Arjen Kamphuis went missing in August, and there’s still no clue as to what might have happened to him. All scenarios are open (even if those aren’t the scenarios feverish twitterati still keep dreaming up, replacing sparse facts with dopamine oozing speculation): an accident, someone did something to him, or a self chosen disappearance. His friend Ancilla van de Leest writes evocatively about what it means to his close ones to not know. The mix of hope, heart break, guilt and optimism against the odds. Because for each of the scenarios there’s a way to rationalise it as what might have happened. Yet, they all carry their own form of deep pain, and should Arjan return, by now it will not be the same Arjan that went missing. There’s a road forwards, but it’s never a road back to the spot you came from. That point in time is forever unreachable in the available evolutionary space, whatever may follow.

As Ancilla writes, for every scenario there are clues that potentially match. One scenario is self disappearance, and she points to what the combination of an active brain, stress, and a bit of isolation can do. It’s one part of why I find her posting so evocative. I know what it’s like to have your brain on fire, and how the notion emerges to just lose oneself, walking off into the mountains on my own. At times people have known how I was, but precisely at such potential inflection points they didn’t. I would never have allowed them to know.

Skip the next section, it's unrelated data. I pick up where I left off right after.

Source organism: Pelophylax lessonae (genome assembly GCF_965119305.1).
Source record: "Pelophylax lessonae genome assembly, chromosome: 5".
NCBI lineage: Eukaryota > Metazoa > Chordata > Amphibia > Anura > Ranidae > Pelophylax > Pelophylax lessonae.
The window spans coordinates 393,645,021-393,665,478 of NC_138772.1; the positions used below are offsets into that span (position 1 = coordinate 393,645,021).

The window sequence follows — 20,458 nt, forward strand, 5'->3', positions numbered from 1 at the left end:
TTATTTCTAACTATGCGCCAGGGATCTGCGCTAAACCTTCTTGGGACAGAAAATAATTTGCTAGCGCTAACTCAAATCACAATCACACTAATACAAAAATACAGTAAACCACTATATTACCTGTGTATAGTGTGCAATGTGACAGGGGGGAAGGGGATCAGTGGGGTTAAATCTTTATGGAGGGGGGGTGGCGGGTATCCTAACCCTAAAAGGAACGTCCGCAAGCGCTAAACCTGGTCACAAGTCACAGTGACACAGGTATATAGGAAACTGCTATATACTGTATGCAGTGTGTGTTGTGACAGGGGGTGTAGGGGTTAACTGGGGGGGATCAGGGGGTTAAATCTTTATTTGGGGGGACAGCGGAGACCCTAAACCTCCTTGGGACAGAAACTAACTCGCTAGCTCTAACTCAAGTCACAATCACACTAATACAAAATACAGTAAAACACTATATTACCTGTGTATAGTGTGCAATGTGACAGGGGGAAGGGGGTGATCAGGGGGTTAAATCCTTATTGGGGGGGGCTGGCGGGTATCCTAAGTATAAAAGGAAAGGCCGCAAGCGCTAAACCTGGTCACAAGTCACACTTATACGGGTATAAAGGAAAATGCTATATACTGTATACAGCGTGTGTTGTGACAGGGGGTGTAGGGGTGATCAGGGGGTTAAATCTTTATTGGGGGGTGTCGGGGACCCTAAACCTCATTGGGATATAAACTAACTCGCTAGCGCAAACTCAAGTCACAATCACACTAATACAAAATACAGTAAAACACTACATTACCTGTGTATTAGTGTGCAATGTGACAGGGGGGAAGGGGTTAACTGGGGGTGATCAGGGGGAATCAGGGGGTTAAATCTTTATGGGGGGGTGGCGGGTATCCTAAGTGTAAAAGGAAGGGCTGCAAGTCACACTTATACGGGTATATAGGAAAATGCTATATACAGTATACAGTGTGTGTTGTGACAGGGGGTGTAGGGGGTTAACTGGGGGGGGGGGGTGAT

I know Arjen since over a decade. His work on open government, open source and then increasingly privacy and cyber security, regularly overlaps in terms of events, network connections and content with some of the work I do. So we bump into each other. On a long late train ride to Enschede with us the only two passengers in the entire compartment, a good time ago, we discussed the state of the world and our work for governments. I told him I am an optimist. Arjen said I had to be, as I am a father. He’s right. Fatherhood is a reason I’m optimistic. An older reason however is that it’s a survival tactic from decades ago, back when it was tempting to disappear. It’s not a choice really. I have to.

That’s the second reason Ancilla’s words resonate with me, likely also because she recently became a parent too. Where she writes that whatever your perception of the state of the world, commit to keeping the ones you hold dear close, to ensure you know how they feel and vice versa. It’s a path out of the struggle with conflicting emotions she describes. Out of the struggle, by embracing the conflict. It’s not a choice really, I think. She has to.

We all have to.
Making sense, even built out of ratio, is deeply emotional.

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